Just back to the only place on earth that I truly feel is home, after a short but meaningful trip to my birthplace.

I am always slighly apprehensive when I go to England, because  certain media  ranting continuously reminds us about the threat under which Jews are living in Europe and the antisemitic trends in society, there. Not to mention BDS and the unpleasantness in universities. One tends to feel uncomfortable about visiting,even for family reasons.

So, I was glad that most of my time would be spent within the confines of family and actually in locations where I felt nothing untoward. That is to say, in the country village in Hertfordshire where my son and family are the only Jews.  There one feels almost in a time warp surrounded by white,polite,middle to upper class people the kind I remember from childhood. Also in Chatham in the beautiful part where my granddaughter who is a paramedic working in the Kent ambulance services,lives.Her work takes her to the lowest economic groups in the area and she really sees life in the raw,but not I. She took me to Bluewater an enormous shopping mall which she said is always on the radar as a possible terrorist objective.”Plus ca change”?.

Hampstead and Golders Green which are today multi cultural, plunged me into another world. Golders Green road where I had spent some of my teen age years and  had  looked away from the writing on the walls which said”Jews go back to Palestine” was all at once  like being in Mea Shearim or Asia.

Jewish food sold in thriving deli’s owned by Indians.The doughy smells of beigels and pittot at Carmeli’s,guess who are the owners? Arabic and hebrew  shop signs,charity shops  like Christian Aid and Oxfam rubbing shoulders with Norwood Jewish Children’s home,and so on.

I actually felt less comfortable amongst my own than I did in other places where I did not see another soul who could be”one of us”.

However, since I needed to meet certain people who would be interested in a project on which I am working I ended up one day in JW3.This is a state of the art cultural meeting place built by the generosity of well known jewish  patrons, but in fact  they told me, open to anyone in the area who wishes to join in activities. JW3 is a play on words of the postal address. It means Jewish West Three instead of  North West Three. I was so naive that when I approached the gate a pathway from the stunning entrance, I thanked the guy who asked to examine my bag and said”In my country we do this too” Almost no one checks bags anywhere in the UK.

Another experience was at the Jewish Book Week at Kings Place likewise a superb location near Kings Cross Station which is used for multi cultural events  in arts  and music. This time there  was CST (jewish,security volunteer organisation)presence,the place was packed.  I had gone to hear a friend from Jerusalem, Elliot Jager whose book about his childhood, was launched in London and on that day AB Yehoshua was in the programme,which pleased me no end.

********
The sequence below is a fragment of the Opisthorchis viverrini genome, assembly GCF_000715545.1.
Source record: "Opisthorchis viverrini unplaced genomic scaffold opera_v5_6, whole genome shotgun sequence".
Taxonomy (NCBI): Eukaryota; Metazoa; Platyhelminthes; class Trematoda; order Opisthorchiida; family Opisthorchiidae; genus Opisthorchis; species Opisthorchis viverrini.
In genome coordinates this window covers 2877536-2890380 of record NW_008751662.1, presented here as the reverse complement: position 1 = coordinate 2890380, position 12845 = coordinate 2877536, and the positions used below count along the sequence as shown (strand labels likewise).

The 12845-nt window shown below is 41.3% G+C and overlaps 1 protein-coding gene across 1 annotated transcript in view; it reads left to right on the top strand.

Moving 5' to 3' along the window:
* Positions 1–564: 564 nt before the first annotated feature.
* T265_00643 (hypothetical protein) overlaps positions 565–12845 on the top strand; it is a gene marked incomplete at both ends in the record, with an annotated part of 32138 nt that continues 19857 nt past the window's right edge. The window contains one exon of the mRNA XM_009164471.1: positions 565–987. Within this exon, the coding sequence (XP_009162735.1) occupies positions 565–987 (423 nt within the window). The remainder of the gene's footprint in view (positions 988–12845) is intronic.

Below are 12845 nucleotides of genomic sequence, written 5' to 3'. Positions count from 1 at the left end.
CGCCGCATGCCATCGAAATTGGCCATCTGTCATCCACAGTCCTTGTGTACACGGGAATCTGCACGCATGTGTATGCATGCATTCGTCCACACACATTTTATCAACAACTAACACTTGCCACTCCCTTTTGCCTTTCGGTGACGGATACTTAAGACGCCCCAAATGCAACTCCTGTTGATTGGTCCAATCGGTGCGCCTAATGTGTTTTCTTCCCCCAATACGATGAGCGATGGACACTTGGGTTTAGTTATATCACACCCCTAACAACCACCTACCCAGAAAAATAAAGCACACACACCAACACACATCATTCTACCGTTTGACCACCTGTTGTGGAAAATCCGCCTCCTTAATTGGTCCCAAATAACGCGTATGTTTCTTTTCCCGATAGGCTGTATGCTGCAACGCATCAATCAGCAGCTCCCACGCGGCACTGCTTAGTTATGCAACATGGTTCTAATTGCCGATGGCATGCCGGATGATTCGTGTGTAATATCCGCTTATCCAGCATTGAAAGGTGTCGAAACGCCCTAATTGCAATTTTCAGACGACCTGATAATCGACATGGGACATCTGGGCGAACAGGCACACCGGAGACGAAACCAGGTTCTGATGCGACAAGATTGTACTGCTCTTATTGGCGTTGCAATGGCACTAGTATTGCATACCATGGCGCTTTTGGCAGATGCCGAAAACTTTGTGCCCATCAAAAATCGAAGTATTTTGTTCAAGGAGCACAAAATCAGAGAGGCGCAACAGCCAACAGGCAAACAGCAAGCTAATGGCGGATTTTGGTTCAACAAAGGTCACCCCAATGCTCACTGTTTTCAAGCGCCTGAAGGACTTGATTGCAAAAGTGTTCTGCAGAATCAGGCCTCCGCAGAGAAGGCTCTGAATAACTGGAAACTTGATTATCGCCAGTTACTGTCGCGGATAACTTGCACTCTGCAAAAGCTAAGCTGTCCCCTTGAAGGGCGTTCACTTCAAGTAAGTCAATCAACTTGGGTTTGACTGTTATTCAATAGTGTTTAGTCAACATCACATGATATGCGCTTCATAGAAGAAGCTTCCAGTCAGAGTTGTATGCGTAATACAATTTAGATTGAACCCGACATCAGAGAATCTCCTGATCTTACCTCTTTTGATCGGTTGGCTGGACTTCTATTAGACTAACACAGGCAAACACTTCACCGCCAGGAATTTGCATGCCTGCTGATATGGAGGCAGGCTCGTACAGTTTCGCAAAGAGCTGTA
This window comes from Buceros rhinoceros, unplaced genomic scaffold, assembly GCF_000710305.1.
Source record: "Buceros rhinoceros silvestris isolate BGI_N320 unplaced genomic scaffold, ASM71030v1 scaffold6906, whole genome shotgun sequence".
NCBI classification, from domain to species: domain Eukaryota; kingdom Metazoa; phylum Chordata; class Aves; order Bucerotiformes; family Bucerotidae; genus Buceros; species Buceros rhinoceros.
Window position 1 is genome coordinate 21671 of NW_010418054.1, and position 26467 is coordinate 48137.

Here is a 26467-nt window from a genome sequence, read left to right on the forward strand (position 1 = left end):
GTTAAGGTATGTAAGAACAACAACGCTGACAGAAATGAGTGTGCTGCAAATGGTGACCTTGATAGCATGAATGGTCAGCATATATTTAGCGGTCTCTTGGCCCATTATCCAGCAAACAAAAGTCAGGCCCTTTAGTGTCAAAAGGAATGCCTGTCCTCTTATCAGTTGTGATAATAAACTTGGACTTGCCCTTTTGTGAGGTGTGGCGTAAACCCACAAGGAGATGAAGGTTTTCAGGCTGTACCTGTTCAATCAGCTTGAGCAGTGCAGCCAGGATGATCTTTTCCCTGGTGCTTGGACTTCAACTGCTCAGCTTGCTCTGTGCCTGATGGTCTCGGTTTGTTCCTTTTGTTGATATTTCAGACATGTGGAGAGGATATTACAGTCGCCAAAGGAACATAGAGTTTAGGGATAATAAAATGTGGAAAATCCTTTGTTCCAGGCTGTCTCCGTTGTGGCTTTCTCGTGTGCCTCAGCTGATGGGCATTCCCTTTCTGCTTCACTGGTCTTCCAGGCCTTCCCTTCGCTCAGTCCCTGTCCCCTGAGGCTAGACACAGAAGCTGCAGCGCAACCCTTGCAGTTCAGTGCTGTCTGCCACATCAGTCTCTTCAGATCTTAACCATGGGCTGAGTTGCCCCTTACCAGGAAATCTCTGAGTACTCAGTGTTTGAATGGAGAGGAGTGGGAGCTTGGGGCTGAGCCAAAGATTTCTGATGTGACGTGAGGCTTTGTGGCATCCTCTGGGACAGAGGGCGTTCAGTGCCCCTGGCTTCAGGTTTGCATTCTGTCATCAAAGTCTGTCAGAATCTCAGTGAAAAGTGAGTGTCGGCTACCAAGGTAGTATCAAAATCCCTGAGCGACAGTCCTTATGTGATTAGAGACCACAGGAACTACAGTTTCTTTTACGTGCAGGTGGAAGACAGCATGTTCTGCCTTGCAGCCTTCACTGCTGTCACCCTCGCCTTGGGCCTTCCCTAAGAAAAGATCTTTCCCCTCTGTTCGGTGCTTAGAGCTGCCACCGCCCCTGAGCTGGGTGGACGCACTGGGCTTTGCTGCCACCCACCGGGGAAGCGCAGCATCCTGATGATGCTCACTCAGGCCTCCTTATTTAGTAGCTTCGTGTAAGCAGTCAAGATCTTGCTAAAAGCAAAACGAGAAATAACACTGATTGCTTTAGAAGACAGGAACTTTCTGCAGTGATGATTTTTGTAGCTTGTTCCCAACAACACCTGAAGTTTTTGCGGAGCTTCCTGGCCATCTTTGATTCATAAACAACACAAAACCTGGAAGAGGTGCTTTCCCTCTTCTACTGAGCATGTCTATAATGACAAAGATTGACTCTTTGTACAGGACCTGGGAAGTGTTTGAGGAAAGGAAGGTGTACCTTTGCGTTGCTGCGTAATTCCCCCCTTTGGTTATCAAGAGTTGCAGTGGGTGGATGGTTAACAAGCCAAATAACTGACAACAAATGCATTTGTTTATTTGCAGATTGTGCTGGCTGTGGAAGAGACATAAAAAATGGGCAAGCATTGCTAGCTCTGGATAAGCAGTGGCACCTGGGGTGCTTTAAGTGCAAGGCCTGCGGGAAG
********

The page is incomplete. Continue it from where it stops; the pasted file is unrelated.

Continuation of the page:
I also went to the theatre and as people do in England had drinks before the performance where I chatted to other random playgoers, who were most interested to hear that I was from Israel.

What I did not know was that it was anti Israel Apartheid week in England. No one I met had mentioned it although I noticed in the newspapers that there had in fact been large demonstrations in Trafalgar Square.

So today my first day in Tel Aviv where I had an appointment at Migdal Hamea the Kupat Cholim Klalit medical centre,I had a heightened sense of where I am and what the world doesn’t see or want to know about.

While, waiting to see my doctor a Gastrontologist whom I guessed by his name was an Arab, I went into the toilets where a motherly woman was inspecting and tidying up. I got chatting to her about how it was in Kupat Cholim in the old days before digital technology had taken us over. We agreed that it was more irritating but profoundly human.She told me she lived in Jaffa.

Our conversation switched when she mentioned that she has lived next door to a jewish lady for years whom her kids called “Safta.” She said she wished it were like the early days when people mostly took each other at face value and were not afraid, we hugged and left it at that.

Then to my Doctor who was about 30, handsome, tall and for my money, an outstanding practitioner. He made me feel that I had nothing to worry about and that I could always come back to him if the proposed treatment was not up to expectation.I think that the next time I see him he will be a Professor.

From there I went for my session with Fadhi who is the deputy head of the physiotherapy clinic I attend. He is also brilliant at his work and we “oldies” from varying backgrounds like me, adore him.His humour and dedication to his job is unsurpassed.

So I have to pinch myself and wonder what is wrong with us here. Why have we failed to blend with those most important to us in this mixed society and why cannot we give them the credit,respect and honour they deserve as citizens.

I am not ignorant of today’s realities and as an immigrant myself who came to the fledgling state, feel that our generation was to blame for the lack of vision as to what lay ahead. We trusted implicitly those who had succeeded beyond wildest dreams to create a State and immediately dealt with the humanitarian problems that came in its wake.We ourselves were in survival mode until 1967.We survived Tsena- severe rationing in the early years, we had Mitun- the recession after that. Not easy days, but full of hope.

Every where in the world today people feel threatened by”the other” sadly the fear is instilled in us. However inside this land and especially the part which is called Israel we have to ensure that the fragile  fabric of our society is not torn asunder.

I feel blessed and privileged to be here, an intrinsic part of this mosaic.